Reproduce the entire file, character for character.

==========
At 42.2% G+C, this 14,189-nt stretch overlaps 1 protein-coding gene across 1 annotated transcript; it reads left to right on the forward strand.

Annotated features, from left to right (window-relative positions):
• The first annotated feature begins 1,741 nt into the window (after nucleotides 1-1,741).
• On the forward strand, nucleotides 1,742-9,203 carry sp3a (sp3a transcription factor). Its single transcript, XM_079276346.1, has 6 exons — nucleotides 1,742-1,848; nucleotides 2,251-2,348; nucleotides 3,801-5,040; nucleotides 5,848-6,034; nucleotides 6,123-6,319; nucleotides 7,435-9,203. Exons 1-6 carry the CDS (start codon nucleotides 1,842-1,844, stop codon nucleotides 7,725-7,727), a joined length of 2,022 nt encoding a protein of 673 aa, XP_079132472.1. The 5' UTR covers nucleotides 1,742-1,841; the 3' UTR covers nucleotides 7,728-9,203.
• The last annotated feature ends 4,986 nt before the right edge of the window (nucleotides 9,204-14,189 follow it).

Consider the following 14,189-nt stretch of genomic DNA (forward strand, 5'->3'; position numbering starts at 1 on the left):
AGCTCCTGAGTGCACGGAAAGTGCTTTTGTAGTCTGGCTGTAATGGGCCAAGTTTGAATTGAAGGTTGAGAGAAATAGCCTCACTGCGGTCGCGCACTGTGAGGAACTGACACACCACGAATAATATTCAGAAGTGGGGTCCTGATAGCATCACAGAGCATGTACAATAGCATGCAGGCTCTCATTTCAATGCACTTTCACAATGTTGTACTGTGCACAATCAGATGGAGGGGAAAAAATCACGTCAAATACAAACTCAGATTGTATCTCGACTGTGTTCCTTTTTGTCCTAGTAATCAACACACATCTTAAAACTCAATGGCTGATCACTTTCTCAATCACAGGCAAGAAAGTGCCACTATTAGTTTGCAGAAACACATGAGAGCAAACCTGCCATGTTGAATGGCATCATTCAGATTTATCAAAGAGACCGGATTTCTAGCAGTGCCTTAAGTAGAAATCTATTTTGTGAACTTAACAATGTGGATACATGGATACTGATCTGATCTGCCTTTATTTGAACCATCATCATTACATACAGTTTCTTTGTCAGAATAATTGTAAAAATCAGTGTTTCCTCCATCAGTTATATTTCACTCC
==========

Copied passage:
At 42.2% G+C, this 14,189-nt stretch overlaps 1 protein-coding gene across 1 annotated transcript; it reads left to right on the forward strand.

Annotated features, from left to right (window-relative positions):
• The first annotated feature begins 1,741 nt into the window (after nucleotides 1-1,741).
• On the forward strand, nucleotides 1,742-9,203 carry sp3a (sp3a transcription factor). Its single transcript, XM_079276346.1, has 6 exons — nucleotides 1,742-1,848; nucleotides 2,251-2,348; nucleotides 3,801-5,040; nucleotides 5,848-6,034; nucleotides 6,123-6,319; nucleotides 7,435-9,203. Exons 1-6 carry the CDS (start codon nucleotides 1,842-1,844, stop codon nucleotides 7,725-7,727), a joined length of 2,022 nt encoding a protein of 673 aa, XP_079132472.1. The 5' UTR covers nucleotides 1,742-1,841; the 3' UTR covers nucleotides 7,728-9,203.
• The last annotated feature ends 4,986 nt before the right edge of the window (nucleotides 9,204-14,189 follow it).

Consider the following 14,189-nt stretch of genomic DNA (forward strand, 5'->3'; position numbering starts at 1 on the left):
AGCTCCTGAGTGCACGGAAAGTGCTTTTGTAGTCTGGCTGTAATGGGCCAAGTTTGAATTGAAGGTTGAGAGAAATAGCCTCACTGCGGTCGCGCACTGTGAGGAACTGACACACCACGAATAATATTCAGAAGTGGGGTCCTGATAGCATCACAGAGCATGTACAATAGCATGCAGGCTCTCATTTCAATGCACTTTCACAATGTTGTACTGTGCACAATCAGATGGAGGGGAAAAAATCACGTCAAATACAAACTCAGATTGTATCTCGACTGTGTTCCTTTTTGTCCTAGTAATCAACACACATCTTAAAACTCAATGGCTGATCACTTTCTCAATCACAGGCAAGAAAGTGCCACTATTAGTTTGCAGAAACACATGAGAGCAAACCTGCCATGTTGAATGGCATCATTCAGATTTATCAAAGAGACCGGATTTCTAGCAGTGCCTTAAGTAGAAATCTATTTTGTGAACTTAACAATGTGGATACATGGATACTGATCTGATCTGCCTTTATTTGAACCATCATCATTACATACAGTTTCTTTGTCAGAATAATTGTAAAAATCAGTGTTTCCTCCATCAGTTATATTTCACTCC